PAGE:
Australia Says ‘Inevitable’ Google, Others Have to Pay for News

Australia Says ‘Inevitable’ Google, Others Have to Pay for News

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Multiple exposures were combined in camera to produce this image.) The Google logo on the company’s homepage, arranged on a desktop computer in Sydney, Australia, on Friday, Jan. 22, 2021. Google threatened to disable its search engine in Australia if it??s forced to pay local publishers for news, a dramatic escalation of a months-long standoff with the government. Photographer: David Gray/BloombergAustralia’s Treasurer Josh Frydenberg said it’s “inevitable” that Google and other tech behemoths will have to eventually pay for using media content, responding to the internet giant’s threat to disable its search engine in the country if it’s forced to pay local publishers for news.

Google said Friday that a proposed law, intended to compensate publishers for the value their stories generate for the company, is “unworkable,” opposing the requirement it pay media companies for displaying snippets of articles in search results.

As Google escalates a months-long standoff with the government, Frydenberg said Australia could either be a “world leader” in pushing for the code or wait to follow others in passing similar legislation.

“It seems that digital giants did themselves a big disservice last week when they very openly and publicly threatened the Australian public with pulling out of Australia effectively with search if the legislation proceeds as it currently stands,” Frydenberg said.

The threat is Google’s most potent yet as the digital giant tries to stem a flow of regulatory action worldwide, but such a radical step would hand an entire developed market to rivals. At least 94% of online searches in Australia go through the Alphabet Inc. unit, according to the local competition regulator.

Google Sees Deal Within Reach on World-First Law to Pay for News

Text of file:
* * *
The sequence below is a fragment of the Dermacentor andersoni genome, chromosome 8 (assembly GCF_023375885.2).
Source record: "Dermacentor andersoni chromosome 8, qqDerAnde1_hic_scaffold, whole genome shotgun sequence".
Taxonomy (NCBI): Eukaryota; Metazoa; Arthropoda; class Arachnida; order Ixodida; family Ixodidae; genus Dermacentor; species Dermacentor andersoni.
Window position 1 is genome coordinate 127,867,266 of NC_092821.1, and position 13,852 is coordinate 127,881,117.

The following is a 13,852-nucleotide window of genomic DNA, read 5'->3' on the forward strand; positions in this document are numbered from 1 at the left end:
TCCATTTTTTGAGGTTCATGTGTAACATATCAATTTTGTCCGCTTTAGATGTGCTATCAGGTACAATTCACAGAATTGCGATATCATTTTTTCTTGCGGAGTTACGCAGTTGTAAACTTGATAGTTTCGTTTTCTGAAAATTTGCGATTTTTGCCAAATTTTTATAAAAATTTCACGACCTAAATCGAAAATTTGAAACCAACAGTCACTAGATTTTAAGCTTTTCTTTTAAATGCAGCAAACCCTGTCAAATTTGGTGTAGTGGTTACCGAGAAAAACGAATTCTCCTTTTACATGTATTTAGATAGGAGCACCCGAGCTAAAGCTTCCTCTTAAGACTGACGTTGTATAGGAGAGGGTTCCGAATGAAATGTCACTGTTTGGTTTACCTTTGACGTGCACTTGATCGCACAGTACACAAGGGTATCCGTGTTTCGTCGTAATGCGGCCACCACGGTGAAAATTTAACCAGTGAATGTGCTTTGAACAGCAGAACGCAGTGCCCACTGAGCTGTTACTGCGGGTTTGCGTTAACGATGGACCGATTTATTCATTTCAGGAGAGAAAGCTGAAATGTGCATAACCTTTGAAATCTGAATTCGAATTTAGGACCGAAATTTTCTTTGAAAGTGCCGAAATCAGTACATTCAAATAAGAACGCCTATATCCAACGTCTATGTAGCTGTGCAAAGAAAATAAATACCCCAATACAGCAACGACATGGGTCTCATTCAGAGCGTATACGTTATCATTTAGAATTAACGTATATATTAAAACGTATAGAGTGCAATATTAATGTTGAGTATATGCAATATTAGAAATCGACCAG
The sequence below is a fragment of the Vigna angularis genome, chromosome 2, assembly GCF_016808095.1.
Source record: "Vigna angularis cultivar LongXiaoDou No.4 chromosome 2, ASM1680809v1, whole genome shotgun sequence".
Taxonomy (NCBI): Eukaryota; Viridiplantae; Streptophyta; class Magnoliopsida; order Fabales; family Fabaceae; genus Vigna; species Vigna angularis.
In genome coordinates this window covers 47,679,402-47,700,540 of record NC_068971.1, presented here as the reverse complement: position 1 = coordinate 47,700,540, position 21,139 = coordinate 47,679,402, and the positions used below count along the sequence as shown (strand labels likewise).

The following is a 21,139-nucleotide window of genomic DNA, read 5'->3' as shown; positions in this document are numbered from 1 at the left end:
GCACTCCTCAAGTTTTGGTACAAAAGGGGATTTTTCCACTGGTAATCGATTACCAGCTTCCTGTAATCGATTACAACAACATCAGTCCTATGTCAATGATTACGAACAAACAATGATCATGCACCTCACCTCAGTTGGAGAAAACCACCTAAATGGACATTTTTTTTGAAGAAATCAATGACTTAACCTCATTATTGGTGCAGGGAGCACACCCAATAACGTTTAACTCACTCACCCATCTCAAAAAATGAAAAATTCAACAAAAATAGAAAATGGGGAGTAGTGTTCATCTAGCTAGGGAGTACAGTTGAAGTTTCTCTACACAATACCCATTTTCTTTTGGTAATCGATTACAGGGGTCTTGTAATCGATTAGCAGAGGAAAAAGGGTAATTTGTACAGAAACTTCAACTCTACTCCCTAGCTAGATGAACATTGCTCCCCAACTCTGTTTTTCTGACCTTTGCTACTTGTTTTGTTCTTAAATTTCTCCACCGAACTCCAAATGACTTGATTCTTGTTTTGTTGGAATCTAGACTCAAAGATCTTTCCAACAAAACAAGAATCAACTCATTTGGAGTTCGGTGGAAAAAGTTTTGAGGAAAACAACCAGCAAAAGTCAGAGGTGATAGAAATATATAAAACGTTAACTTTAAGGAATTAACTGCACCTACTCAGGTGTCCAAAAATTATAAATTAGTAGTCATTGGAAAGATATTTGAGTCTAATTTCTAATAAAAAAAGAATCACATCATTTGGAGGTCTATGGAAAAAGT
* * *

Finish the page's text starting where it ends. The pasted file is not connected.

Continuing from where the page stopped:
Facebook Inc., the only other company targeted by the legislation, also opposes the law in Australia. The social media platform reiterated at Friday’s hearing it’s considering blocking Australians from sharing news on Facebook if the law is pushed through.

Frydenberg also accused the tech giants of shifting the goalposts when it came to expressing their resistance to the code, after they first rejected a final arbitration model, to now opposing the idea of paying for any clicks displayed under the search results.

“If the clicks for media content is such a small proportion of their overall clicks on their search, then ultimately, the independent arbiters will find that it should reflect that payment for content — reflecting the benefit to Google, to Facebook from having that media content on their sites,” he said.

The legislation is designed to support a local media industry, including Rupert Murdoch’s News Corp., that has struggled to adapt to the digital economy. Google’s tougher stance drew rebukes from lawmakers at the hearing, with Prime Minister Scott Morrison saying Friday that “we don’t respond to threats.”

“It’s about control and power,” said Johan Lidberg, an associate professor at Melbourne’s Monash University who specializes in media and journalism. “They’re signaling to other regulators they’ll have a fight on their hands if they do this.”

Ben Oakley
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